The US hotel industry sold more rooms than ever before on Friday and Saturday in 2019. labor day weekendsurpassing the record set in 2021.
The summer travel season ended strongly, benefiting from strong leisure demand, despite travel hassles, inflation and overall economic uncertainty.
During the 15-week summer travel season, US weekly room demand was the third highest since 2000, trailing only 2019 and 2018. Compared to 2019, demand he fell by 2.8%. Summer occupancy averaged 68.3%, down from 72.3% in 2019. Pre-pandemic summer occupancy averaged 69.5%.
Weekly performance bodes well for the fall travel season, especially as group demand for hotels continues to grow.
Airport screenings by the Transportation Security Administration show that Americans are flying at levels close to pre-pandemic levels, with a seven-day average as of Sept. 9 remaining within 5% of what it was so far in 2019.
U.S. hotel occupancy was 76% on Labor Day weekend Friday and Saturday, the highest in four weeks and in line with weekend occupancy achieved over the summer. Room demand (number of nights sold) was 1.2% higher than his 2019 counterpart for a record Labor Day weekend, according to data from CoStar’s hospitality analytics firm STR. All comparisons take into account calendar shifts for holidays.
However, room demand has been trending downward week by week, down 3.3% from the previous week. Weekly declines in demand are typical for this time of year, when summer turns to fall, but over the past few years demand has fallen more rapidly, averaging a 4.8% drop in the week before the Labor Day holiday. did.
US hotel occupancy for the full year was 62.8%, down 2.1% from the previous week but up 1.7% from the previous year.
Demand and capacity utilization plummeted ahead of the holiday weekend. From Sunday to Thursday, demand fell by more than 8% and occupancy fell by 5% week-on-week. The combined occupancy rate for weekdays and weekends was 57.6%, the lowest since Memorial Day week.
Nominal average daily rates were flat for the week and increased by 10% compared to the same week in 2021. Weekly nominal revenue per available room was down 3.4% for him week-over-week, but up 13.2% compared to 2021.
Adjusted for inflation, real ADR and RevPAR were negative, down 1% and 7%, respectively, compared to the same week of Labor Day Weekend 2019.
Nominal ADRs over the weekend rose 5.6% week-on-week, the biggest gain in 27 weeks. Weekly nominal RevPAR also performed well, with 94% of the market above his 2019 level, but this does not take into account the Labor Day holiday shift. After doing this and adjusting for inflation, a third of the market had a weekly RevPAR that was higher than in 2019. Looking specifically at holiday weekends, more than half of all hotels had real weekend RevPARs surpassing his 2019 Labor Day weekend.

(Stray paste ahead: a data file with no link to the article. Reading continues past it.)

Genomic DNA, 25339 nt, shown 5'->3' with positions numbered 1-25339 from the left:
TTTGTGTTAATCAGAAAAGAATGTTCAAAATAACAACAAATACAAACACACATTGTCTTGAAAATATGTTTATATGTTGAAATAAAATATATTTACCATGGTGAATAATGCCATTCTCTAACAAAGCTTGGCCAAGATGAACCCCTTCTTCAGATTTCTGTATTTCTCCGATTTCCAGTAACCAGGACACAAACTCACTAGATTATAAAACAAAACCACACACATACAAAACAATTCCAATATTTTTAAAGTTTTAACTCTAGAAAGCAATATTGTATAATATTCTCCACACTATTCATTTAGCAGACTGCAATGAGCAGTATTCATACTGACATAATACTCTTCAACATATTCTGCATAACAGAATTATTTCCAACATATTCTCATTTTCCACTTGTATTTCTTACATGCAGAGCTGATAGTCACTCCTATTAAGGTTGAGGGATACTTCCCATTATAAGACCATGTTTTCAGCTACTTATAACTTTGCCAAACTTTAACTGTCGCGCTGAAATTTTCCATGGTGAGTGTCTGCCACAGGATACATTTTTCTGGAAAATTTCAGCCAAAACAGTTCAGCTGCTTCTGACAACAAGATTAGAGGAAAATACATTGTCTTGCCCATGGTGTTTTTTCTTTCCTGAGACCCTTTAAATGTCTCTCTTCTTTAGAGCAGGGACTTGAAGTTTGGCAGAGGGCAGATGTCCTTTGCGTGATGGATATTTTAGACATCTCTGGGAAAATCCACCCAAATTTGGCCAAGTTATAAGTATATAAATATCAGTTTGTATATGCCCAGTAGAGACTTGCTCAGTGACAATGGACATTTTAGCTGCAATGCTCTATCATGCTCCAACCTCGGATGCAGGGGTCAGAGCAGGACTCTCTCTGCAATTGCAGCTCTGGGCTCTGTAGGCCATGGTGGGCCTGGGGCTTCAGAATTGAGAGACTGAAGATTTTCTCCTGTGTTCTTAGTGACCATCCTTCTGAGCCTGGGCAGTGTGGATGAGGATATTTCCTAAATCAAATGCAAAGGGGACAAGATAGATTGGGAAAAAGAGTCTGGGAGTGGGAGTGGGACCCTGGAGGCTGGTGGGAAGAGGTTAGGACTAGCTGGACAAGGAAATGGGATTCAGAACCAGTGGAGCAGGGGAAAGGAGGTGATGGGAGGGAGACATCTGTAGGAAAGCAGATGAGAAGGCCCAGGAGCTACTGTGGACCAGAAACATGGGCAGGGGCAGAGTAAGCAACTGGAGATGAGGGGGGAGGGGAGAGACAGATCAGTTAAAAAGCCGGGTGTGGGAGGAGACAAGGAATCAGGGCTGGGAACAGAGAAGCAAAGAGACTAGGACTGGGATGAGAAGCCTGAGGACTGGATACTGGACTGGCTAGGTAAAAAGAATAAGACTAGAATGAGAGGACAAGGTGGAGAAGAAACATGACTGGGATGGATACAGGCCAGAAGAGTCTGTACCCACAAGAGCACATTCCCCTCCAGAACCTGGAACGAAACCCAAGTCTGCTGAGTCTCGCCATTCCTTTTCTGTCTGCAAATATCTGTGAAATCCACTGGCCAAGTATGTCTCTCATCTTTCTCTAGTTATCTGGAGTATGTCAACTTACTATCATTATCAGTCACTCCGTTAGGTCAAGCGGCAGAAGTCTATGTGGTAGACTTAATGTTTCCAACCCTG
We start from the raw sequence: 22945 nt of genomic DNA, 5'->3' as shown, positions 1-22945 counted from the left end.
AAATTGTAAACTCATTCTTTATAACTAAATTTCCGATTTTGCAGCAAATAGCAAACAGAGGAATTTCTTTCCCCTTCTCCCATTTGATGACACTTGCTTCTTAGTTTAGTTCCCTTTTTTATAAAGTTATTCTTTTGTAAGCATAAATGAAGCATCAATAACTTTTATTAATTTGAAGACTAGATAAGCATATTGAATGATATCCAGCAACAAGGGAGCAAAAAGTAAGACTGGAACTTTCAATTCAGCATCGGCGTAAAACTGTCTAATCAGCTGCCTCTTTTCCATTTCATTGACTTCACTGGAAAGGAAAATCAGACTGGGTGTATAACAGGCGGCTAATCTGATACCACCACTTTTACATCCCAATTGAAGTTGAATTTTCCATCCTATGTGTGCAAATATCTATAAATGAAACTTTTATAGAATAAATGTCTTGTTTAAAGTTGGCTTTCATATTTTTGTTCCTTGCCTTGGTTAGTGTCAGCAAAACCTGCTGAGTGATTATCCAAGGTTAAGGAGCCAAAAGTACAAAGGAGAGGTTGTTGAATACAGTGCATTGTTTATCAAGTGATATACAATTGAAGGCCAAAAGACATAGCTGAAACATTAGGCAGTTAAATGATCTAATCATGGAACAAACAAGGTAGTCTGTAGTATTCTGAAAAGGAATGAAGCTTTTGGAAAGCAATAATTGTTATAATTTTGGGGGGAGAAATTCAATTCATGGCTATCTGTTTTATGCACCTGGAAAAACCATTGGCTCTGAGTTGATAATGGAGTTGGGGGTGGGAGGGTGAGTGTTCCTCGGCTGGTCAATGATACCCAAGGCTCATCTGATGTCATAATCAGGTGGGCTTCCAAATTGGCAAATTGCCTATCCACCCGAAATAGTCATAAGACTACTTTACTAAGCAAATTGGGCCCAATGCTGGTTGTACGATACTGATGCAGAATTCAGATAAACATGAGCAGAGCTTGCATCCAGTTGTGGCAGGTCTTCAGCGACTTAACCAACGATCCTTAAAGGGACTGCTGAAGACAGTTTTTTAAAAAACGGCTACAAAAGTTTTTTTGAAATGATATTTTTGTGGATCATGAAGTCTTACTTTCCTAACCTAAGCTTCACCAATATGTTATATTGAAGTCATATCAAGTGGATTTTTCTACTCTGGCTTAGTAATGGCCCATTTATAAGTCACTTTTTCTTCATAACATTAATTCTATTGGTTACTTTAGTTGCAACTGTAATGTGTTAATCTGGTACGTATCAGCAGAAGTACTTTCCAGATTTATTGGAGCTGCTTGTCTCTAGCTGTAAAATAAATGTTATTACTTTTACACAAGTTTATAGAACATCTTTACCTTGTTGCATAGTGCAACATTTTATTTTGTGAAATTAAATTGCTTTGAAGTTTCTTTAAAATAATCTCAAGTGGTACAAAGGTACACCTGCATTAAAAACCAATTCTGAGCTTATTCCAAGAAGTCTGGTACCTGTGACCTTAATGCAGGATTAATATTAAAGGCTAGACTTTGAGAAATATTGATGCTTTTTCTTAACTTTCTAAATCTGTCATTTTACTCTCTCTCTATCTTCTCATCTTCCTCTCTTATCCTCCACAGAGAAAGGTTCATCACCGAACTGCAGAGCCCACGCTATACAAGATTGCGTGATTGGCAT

25 US hotel markets hit record summer demand. These markets include Atlanta, Austin, Charlotte, Dallas, Miami and Nashville.
Demand was at record levels, but utilization was not. For example, Atlanta had his eighth-highest summer occupancy in 2022, Austin had his 12th-highest, and New York had his sixth-highest summer room demand, an occupancy rate in the last 23 years. He was ranked 18th. Not surprisingly, summer ADR and RevPAR were at their highest levels in 2022, but when inflation is taken into account they rank 4th respectively and he ranks 6th.
Market weekend occupancy ranges from 93% in Colorado Springs to 53% in Southern Louisiana, with most of the 166 markets defined by the STR exceeding 70%. A third of all markets reported over 80% occupancy on Friday and Saturday during Labor Day weekend.
New York City leads the top 25 markets with 92.6% weekend occupancy, boosted by the US Open. This was the highest weekend occupancy in the city since the pandemic began.
Weekend occupancy exceeded 80% in 12 of the top 25 markets, including Boston, Chicago, Denver and Los Angeles. For Chicago, it was the second highest weekend occupancy since March 2020. Another 11 of the top 25 markets reported over 70% but less than 80% weekend occupancy. Of the top 25 hotels, only the Houston and Phoenix hotel markets had occupancy below 70%. Overall, the top 25 markets had 79% weekend occupancy, the highest level since the end of July.
From Sunday to Thursday, only seven markets reported over 70% occupancy, including Boston with 75% and New York City with 77%. Denver was also close to that level with him at 69%.
Alaska had the highest weekly occupancy rate at 82%, followed closely by New York City at 81%. Hotels in Boston and Denver also had strong weeks, averaging 79% and 75% occupancy, respectively. San Francisco wasn’t at the top, but his occupancy rate was a solid 68%.
Ten of the top 25 markets have over 65% weekly occupancy, with New Orleans being an outlier at 46%. However, New Orleans’ weekend occupancy improved significantly to 72%, the highest in nine weeks, but well below the 84% achieved on Labor Day weekend in 2019.
Nominal weekend ADR increased by more than 20% in 17 US hotel markets. New Orleans was up 55% week-over-week. The New York City and Atlanta markets also reported strong week-on-week gains of over 25% in nominal ADRs.
At the property level, 103 hotels reported a weekend nominal ADR of $1,000 or more, up from 29 on Labor Day weekend in 2019. 59% of hotels that opened on Labor Day weekend in 2019 and are still open on Labor Day weekend reported real weekend ADR levels higher than in 2019.
Isaac Collazo is STR’s Vice President of Analytics.
This article represents an interpretation of data collected by STR, CoStar’s hospitality analytics firm. If you have any questions or concerns, please feel free to contact the editors. For further analysis of the STR data, Visit the Data Insights Blog on STR.com.
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